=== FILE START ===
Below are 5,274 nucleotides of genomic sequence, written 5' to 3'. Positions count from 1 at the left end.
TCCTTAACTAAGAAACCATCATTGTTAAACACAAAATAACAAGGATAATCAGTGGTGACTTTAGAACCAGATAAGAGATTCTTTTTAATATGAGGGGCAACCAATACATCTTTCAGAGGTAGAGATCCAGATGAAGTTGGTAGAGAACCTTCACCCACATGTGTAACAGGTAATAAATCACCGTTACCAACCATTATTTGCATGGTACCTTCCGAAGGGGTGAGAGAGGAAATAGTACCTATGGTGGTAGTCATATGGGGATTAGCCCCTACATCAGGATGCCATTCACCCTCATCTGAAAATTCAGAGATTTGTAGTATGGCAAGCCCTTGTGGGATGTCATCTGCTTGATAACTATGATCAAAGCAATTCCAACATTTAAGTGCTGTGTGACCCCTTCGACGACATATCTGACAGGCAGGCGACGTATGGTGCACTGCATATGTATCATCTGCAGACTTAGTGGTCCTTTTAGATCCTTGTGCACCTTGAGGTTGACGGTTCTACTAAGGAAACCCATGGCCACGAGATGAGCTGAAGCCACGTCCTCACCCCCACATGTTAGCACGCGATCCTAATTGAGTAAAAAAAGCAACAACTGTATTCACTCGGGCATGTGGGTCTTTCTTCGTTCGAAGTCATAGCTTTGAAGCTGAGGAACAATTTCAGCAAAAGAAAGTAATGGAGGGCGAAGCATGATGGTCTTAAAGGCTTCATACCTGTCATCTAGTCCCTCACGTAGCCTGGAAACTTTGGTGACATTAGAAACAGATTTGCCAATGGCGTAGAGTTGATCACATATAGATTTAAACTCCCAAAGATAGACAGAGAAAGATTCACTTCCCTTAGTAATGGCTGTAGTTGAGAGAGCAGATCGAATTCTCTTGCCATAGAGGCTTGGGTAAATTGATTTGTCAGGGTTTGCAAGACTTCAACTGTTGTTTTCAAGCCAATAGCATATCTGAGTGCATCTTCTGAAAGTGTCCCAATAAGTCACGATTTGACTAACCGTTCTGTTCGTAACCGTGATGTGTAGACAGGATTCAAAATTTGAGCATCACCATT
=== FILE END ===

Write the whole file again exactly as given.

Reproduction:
Below are 5,274 nucleotides of genomic sequence, written 5' to 3'. Positions count from 1 at the left end.
TCCTTAACTAAGAAACCATCATTGTTAAACACAAAATAACAAGGATAATCAGTGGTGACTTTAGAACCAGATAAGAGATTCTTTTTAATATGAGGGGCAACCAATACATCTTTCAGAGGTAGAGATCCAGATGAAGTTGGTAGAGAACCTTCACCCACATGTGTAACAGGTAATAAATCACCGTTACCAACCATTATTTGCATGGTACCTTCCGAAGGGGTGAGAGAGGAAATAGTACCTATGGTGGTAGTCATATGGGGATTAGCCCCTACATCAGGATGCCATTCACCCTCATCTGAAAATTCAGAGATTTGTAGTATGGCAAGCCCTTGTGGGATGTCATCTGCTTGATAACTATGATCAAAGCAATTCCAACATTTAAGTGCTGTGTGACCCCTTCGACGACATATCTGACAGGCAGGCGACGTATGGTGCACTGCATATGTATCATCTGCAGACTTAGTGGTCCTTTTAGATCCTTGTGCACCTTGAGGTTGACGGTTCTACTAAGGAAACCCATGGCCACGAGATGAGCTGAAGCCACGTCCTCACCCCCACATGTTAGCACGCGATCCTAATTGAGTAAAAAAAGCAACAACTGTATTCACTCGGGCATGTGGGTCTTTCTTCGTTCGAAGTCATAGCTTTGAAGCTGAGGAACAATTTCAGCAAAAGAAAGTAATGGAGGGCGAAGCATGATGGTCTTAAAGGCTTCATACCTGTCATCTAGTCCCTCACGTAGCCTGGAAACTTTGGTGACATTAGAAACAGATTTGCCAATGGCGTAGAGTTGATCACATATAGATTTAAACTCCCAAAGATAGACAGAGAAAGATTCACTTCCCTTAGTAATGGCTGTAGTTGAGAGAGCAGATCGAATTCTCTTGCCATAGAGGCTTGGGTAAATTGATTTGTCAGGGTTTGCAAGACTTCAACTGTTGTTTTCAAGCCAATAGCATATCTGAGTGCATCTTCTGAAAGTGTCCCAATAAGTCACGATTTGACTAACCGTTCTGTTCGTAACCGTGATGTGTAGACAGGATTCAAAATTTGAGCATCACCATT